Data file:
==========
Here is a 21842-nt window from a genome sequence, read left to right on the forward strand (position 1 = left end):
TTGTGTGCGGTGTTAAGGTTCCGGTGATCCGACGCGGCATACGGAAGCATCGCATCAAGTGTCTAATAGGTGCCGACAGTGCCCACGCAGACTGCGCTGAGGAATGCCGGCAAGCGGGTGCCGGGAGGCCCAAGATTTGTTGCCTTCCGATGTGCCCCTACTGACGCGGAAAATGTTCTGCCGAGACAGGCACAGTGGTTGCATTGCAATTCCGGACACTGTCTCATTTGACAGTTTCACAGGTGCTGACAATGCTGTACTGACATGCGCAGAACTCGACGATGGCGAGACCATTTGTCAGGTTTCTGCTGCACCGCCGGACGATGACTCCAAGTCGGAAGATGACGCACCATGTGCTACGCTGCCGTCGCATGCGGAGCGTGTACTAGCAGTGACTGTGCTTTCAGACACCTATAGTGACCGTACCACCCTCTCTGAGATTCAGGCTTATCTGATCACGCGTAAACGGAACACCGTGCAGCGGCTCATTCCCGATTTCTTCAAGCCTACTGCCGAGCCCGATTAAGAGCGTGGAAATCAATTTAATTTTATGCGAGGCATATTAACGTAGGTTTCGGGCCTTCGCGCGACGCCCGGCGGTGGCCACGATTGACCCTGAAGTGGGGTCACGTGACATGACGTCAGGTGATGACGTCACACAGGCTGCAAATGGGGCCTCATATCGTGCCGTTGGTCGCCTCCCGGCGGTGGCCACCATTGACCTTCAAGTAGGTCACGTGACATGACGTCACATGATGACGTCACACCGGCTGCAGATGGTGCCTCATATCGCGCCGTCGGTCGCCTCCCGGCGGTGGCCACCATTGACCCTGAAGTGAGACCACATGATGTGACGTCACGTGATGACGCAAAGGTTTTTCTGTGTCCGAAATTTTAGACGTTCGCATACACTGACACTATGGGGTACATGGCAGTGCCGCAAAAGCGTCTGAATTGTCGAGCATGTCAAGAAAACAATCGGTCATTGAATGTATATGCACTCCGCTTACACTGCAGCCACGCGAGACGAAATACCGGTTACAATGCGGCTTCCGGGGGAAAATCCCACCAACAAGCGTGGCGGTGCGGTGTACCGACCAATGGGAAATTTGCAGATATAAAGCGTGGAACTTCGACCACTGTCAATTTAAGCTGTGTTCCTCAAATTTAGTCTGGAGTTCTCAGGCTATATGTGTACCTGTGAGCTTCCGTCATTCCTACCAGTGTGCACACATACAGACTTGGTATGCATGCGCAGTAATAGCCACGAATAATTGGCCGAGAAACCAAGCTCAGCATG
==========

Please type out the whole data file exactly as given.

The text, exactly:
Here is a 21842-nt window from a genome sequence, read left to right on the forward strand (position 1 = left end):
TTGTGTGCGGTGTTAAGGTTCCGGTGATCCGACGCGGCATACGGAAGCATCGCATCAAGTGTCTAATAGGTGCCGACAGTGCCCACGCAGACTGCGCTGAGGAATGCCGGCAAGCGGGTGCCGGGAGGCCCAAGATTTGTTGCCTTCCGATGTGCCCCTACTGACGCGGAAAATGTTCTGCCGAGACAGGCACAGTGGTTGCATTGCAATTCCGGACACTGTCTCATTTGACAGTTTCACAGGTGCTGACAATGCTGTACTGACATGCGCAGAACTCGACGATGGCGAGACCATTTGTCAGGTTTCTGCTGCACCGCCGGACGATGACTCCAAGTCGGAAGATGACGCACCATGTGCTACGCTGCCGTCGCATGCGGAGCGTGTACTAGCAGTGACTGTGCTTTCAGACACCTATAGTGACCGTACCACCCTCTCTGAGATTCAGGCTTATCTGATCACGCGTAAACGGAACACCGTGCAGCGGCTCATTCCCGATTTCTTCAAGCCTACTGCCGAGCCCGATTAAGAGCGTGGAAATCAATTTAATTTTATGCGAGGCATATTAACGTAGGTTTCGGGCCTTCGCGCGACGCCCGGCGGTGGCCACGATTGACCCTGAAGTGGGGTCACGTGACATGACGTCAGGTGATGACGTCACACAGGCTGCAAATGGGGCCTCATATCGTGCCGTTGGTCGCCTCCCGGCGGTGGCCACCATTGACCTTCAAGTAGGTCACGTGACATGACGTCACATGATGACGTCACACCGGCTGCAGATGGTGCCTCATATCGCGCCGTCGGTCGCCTCCCGGCGGTGGCCACCATTGACCCTGAAGTGAGACCACATGATGTGACGTCACGTGATGACGCAAAGGTTTTTCTGTGTCCGAAATTTTAGACGTTCGCATACACTGACACTATGGGGTACATGGCAGTGCCGCAAAAGCGTCTGAATTGTCGAGCATGTCAAGAAAACAATCGGTCATTGAATGTATATGCACTCCGCTTACACTGCAGCCACGCGAGACGAAATACCGGTTACAATGCGGCTTCCGGGGGAAAATCCCACCAACAAGCGTGGCGGTGCGGTGTACCGACCAATGGGAAATTTGCAGATATAAAGCGTGGAACTTCGACCACTGTCAATTTAAGCTGTGTTCCTCAAATTTAGTCTGGAGTTCTCAGGCTATATGTGTACCTGTGAGCTTCCGTCATTCCTACCAGTGTGCACACATACAGACTTGGTATGCATGCGCAGTAATAGCCACGAATAATTGGCCGAGAAACCAAGCTCAGCATG